Â And everybody who works in this sort of field knows that if you

Â do a long calculation like this and you miss a term, you're going to get something

Â very exciting at the end that maybe is not relevant or

Â wrong, simply by missing a term.

Â Because, your e to a power, and

Â you accidentally forget to cancel out an N term,

Â you've got e to the N'th, which probably is not there at all, just as an example.

Â So we'll do the calculations.

Â I'm not going to explain every term on these

Â calculations, because they're actually very similar to the ones that we just did.

Â You apply Stirling's formula, and so that gives three lines,

Â each with four terms, one for each of the main terms.

Â 13:19

And again, initially we can just use O(1/N) for the whole range.

Â Where we start to have to carry terms that

Â involve O(k/N) is when we expand log N minus

Â k to be log of N plus log of 1 minus k over N and

Â log of N plus k to be log of N plus log of 1 plus k over N.

Â Those k over N's in those asymptotic series are the ones that give

Â us some complication.

Â 13:54

So when we do this and do the algebra, a bunch of things cancel.

Â The 2N cancels with the 2N's, and so forth,

Â and so these are the terms that survive.

Â And again, that's pretty much straightforward algebra,

Â with the additional proviso that we're doing that

Â expansion log N minus k equals log N plus log 1 minus k over N.

Â The terms [INAUDIBLE] log N most of them go.

Â And so we're left with that.

Â And then these two terms are kind of similar.

Â One's got a minus k, one's got a plus k.

Â And just rearranging terms in terms of k times this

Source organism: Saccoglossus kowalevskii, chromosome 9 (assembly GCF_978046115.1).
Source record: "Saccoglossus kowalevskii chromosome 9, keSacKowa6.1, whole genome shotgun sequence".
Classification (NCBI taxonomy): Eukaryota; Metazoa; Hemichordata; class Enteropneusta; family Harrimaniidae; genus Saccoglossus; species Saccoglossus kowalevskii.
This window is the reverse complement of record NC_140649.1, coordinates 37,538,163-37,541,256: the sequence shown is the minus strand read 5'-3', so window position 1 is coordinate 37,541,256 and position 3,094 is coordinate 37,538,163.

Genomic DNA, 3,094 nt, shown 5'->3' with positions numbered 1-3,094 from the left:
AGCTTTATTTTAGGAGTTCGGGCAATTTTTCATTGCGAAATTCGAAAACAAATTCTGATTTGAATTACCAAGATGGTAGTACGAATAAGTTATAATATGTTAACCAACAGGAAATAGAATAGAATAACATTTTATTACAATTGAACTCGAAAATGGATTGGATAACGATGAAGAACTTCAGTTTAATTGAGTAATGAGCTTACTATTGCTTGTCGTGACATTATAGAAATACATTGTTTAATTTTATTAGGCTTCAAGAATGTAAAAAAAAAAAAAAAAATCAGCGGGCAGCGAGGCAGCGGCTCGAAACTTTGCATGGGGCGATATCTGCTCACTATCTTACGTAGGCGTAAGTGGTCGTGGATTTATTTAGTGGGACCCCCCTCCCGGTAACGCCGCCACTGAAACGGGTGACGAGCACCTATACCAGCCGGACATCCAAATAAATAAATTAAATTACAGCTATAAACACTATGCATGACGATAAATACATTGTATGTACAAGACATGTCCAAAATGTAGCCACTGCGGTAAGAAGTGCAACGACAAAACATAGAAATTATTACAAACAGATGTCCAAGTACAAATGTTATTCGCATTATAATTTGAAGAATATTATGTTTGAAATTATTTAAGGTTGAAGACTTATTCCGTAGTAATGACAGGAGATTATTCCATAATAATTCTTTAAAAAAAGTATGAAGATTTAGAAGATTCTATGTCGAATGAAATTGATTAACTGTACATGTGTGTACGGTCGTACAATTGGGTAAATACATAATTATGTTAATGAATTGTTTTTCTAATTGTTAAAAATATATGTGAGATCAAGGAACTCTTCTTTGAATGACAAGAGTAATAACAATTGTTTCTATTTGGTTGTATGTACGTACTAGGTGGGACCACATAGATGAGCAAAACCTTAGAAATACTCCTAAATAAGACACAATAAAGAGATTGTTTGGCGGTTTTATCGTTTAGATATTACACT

Â difference of log 1 minus k over N log 1 plus k over N, and

Â N plus one-half times the sum, those two, that sum and

Â that difference, that's one of the first exercises that we did.

Â And those things collapse down to just one asymptotic term.

Â 15:20

So substituting that in gives us e to the 2N log

Â 2 minus natural log of square root of pi N,

Â that's the only part of pi that's left over from all the math,

Â minus k squared over N plus the big-O term.

Â And then just undoing the explog technique,

Â e to the 2N log 2, that's 4 to the N.

Â e to the minus log square root of pi N, that's 1 over square root of pi N.

Â And then what's left is e to the minus k squared over N.

Â So [COUGH] 1 / 4N (2N choose N- k) is e to

Â the -k squared / N / square root of pi N.

Â And that's the normal approximation to the binomial distribution.

Â And that's accurate for a broad range of values of k.

Â 16:21

For this approximation, it's only when k gets bigger than N

Â to the three-fourths that the approximation doesn't work.

Â And again, remembering from the curves, when k is that big,

Â we can use independent means to prove that the terms are very, very small.

Â 16:41

So, there's certainly a lot of math on this slide.